Regardless of your reasons for going back to work after your maternity leave, it’s common for moms to feel anxious about making the transition from being home with their babies to working full or part-time. Even if you’re eager to return to the adult world, your office, your colleagues, the meetings and the adrenaline, when the first day of work approaches, you may feel increasingly stressed. This is because maternity leave is such a unique moment in a woman’s life, especially with a first baby.
Many women feel nostalgic about this magical period even before it’s over. In addition, there might be some guilt. Even if they are happy to return to work, the vast majority of mothers feel guilty about leaving their child with a caregiver or in a daycare center.
Planning and anticipating: The key to a successful re-entry
One of the key things to focus on in order to ease the anxiety and facilitate the return to work is to map out a plan for your return to work. Your baby feels your stress, so reducing it is beneficial for both of you! You and your little one will be calmer and happier if you have a sense of control and steps to follow.
- A couple of weeks before you go back to work, create a schedule for your baby. Starting this process while you’re still home with your child full-time will help both of you adjust to the change. Your little one will feel a sense of security and continuity if he or she keeps up with the same daily routine that he or she had when you were still on maternity leave.
- Take some time to get to know your baby’s caregiver or daycare center staff and get them to know your child. Share some of his or her favorite songs, stories, and activities. Explain to them your little one’s routines, personality, or any health issues. This will ease the transition for you and your baby.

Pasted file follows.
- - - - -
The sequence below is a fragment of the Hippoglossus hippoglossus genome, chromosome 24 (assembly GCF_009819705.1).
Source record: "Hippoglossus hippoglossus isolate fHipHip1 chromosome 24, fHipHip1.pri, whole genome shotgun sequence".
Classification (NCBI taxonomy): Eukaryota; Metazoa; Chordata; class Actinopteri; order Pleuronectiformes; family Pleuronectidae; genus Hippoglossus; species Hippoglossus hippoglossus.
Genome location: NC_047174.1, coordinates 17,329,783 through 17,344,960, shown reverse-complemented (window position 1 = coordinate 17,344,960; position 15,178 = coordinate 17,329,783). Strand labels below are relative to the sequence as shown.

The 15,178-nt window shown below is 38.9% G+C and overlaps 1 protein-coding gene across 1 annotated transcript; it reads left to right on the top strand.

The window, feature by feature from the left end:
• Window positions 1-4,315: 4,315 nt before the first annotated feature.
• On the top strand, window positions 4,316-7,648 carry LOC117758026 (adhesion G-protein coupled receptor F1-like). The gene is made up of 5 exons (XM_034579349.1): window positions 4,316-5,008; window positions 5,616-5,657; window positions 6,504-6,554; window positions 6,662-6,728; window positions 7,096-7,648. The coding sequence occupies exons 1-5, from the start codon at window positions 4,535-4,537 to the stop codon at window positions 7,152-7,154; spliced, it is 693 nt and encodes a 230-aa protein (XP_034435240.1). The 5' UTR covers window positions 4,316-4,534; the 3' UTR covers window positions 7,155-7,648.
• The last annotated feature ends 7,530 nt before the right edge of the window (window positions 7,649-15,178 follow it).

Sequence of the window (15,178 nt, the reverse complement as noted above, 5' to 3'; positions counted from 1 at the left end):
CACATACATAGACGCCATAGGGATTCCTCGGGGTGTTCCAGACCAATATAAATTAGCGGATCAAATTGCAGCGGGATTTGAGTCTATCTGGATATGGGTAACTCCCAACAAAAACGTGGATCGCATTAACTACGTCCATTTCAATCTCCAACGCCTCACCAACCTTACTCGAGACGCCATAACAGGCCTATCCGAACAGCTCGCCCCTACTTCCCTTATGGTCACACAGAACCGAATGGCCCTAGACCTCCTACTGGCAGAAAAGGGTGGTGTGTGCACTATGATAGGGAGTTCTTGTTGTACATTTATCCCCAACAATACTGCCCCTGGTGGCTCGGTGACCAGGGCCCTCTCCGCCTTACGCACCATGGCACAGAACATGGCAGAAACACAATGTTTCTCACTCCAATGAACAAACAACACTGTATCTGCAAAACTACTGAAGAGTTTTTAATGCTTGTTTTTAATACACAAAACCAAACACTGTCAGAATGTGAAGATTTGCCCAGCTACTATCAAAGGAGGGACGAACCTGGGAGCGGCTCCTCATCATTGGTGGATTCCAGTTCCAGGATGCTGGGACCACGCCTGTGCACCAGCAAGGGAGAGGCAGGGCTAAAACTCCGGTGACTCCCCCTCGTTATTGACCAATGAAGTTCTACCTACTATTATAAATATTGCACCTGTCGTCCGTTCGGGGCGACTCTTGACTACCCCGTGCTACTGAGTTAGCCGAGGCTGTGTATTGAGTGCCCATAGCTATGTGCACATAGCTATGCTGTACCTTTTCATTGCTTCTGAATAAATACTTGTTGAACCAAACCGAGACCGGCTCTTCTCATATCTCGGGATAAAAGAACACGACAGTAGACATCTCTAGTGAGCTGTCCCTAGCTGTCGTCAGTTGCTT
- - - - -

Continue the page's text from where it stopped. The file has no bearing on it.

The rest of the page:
- If you’re planning to pump breast milk, visit your workplace to see where you’ll be pumping and storing. Find out if it’s possible to store milk in the office fridge, or if you’ll need to purchase, rent, or borrow another option for preserving your milk.
Prepare yourself mentally for going back to the office
- Accept the fact that things may be different when you return to your office or workplace. Priorities will have changed and projects will have progressed. Your duties may have been assigned to someone else, who probably has done things differently than you. And, of course, the first days you’ll be out of the loop on the office happenings, both official and unofficial.
- Your successful reentry will also be helped along by getting a head start. Ask for reading materials, meet with office colleagues for lunch and catch-up. You may even want to get a head start on projects, training, or emails before your first day back to work.
Of equal importance: Have a plan for your relationship!
- Discuss upcoming time pressures and emotions that will come with your return to work. You and your partner might have been engulfed in the positive emotions and the slower pace of the maternity leave “bubble”, but both of you will need to adjust to a new rhythm, especially if both of you are working.
- Make “alone-time” a priority. If possible, before you go back to work, hire a babysitter or ask a relative to take care of your baby so that you can go out for dinner, a movie, or even a cup of coffee at least once a week.
Finally, keep in mind that, just like many other transitions in our lives, going back to work post-maternity leave is stressful. Be realistic about your return to work and expect that it may take a few weeks for you, your child, and partner to get used to your new routines. If you take care of your own needs, including rest, nutrition, exercise, and stress management, you’ll be more likely to make a successful soft landing back into the workplace and enjoy your life as a working mom to the fullest.
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